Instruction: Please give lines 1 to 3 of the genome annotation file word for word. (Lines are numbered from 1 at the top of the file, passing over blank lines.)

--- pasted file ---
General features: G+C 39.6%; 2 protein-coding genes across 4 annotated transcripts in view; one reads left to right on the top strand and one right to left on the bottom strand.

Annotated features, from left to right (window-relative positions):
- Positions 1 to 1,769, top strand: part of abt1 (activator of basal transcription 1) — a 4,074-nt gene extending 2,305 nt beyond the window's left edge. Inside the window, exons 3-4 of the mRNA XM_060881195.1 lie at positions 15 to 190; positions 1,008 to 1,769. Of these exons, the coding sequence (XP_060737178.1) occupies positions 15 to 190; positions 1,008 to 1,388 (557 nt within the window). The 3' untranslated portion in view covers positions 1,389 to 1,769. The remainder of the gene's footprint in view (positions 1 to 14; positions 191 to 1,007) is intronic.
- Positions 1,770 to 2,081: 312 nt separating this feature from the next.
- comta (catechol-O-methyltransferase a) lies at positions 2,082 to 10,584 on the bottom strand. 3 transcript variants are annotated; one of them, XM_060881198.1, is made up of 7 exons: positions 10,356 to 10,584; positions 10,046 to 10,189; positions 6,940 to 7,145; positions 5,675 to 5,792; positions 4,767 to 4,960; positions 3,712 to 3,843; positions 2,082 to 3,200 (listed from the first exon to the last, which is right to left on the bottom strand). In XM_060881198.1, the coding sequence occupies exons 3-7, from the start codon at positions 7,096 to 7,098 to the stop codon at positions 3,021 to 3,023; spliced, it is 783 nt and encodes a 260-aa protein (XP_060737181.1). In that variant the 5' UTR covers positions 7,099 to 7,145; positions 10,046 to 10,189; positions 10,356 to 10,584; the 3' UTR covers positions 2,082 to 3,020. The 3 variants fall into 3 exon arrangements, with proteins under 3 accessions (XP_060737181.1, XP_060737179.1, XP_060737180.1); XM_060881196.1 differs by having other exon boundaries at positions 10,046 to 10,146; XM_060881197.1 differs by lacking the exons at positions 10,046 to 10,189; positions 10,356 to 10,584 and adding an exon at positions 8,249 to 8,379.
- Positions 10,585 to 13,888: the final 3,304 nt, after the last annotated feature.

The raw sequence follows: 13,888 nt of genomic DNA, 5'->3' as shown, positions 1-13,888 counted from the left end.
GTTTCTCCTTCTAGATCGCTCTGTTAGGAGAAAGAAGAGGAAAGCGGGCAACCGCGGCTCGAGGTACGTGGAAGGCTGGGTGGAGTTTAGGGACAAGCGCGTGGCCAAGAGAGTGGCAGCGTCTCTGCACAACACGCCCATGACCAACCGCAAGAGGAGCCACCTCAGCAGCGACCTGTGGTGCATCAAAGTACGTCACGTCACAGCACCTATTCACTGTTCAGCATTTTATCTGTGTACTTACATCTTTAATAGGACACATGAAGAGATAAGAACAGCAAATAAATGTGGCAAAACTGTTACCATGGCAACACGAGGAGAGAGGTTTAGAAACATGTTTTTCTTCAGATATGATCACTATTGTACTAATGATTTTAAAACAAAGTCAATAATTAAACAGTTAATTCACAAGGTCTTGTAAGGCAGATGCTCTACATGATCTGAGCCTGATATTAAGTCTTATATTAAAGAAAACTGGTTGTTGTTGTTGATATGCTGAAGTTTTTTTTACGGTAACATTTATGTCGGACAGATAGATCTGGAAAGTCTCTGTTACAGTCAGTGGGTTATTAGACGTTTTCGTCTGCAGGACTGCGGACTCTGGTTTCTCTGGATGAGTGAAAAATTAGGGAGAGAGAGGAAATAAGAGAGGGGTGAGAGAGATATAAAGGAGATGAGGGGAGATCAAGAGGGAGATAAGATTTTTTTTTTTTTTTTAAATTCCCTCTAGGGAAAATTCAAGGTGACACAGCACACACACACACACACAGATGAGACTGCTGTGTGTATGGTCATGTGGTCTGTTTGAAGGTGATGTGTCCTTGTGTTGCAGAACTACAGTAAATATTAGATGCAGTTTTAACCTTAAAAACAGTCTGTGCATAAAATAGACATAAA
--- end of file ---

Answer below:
General features: G+C 39.6%; 2 protein-coding genes across 4 annotated transcripts in view; one reads left to right on the top strand and one right to left on the bottom strand.

Annotated features, from left to right (window-relative positions):
- Positions 1 to 1,769, top strand: part of abt1 (activator of basal transcription 1) — a 4,074-nt gene extending 2,305 nt beyond the window's left edge. Inside the window, exons 3-4 of the mRNA XM_060881195.1 lie at positions 15 to 190; positions 1,008 to 1,769. Of these exons, the coding sequence (XP_060737178.1) occupies positions 15 to 190; positions 1,008 to 1,388 (557 nt within the window). The 3' untranslated portion in view covers positions 1,389 to 1,769. The remainder of the gene's footprint in view (positions 1 to 14; positions 191 to 1,007) is intronic.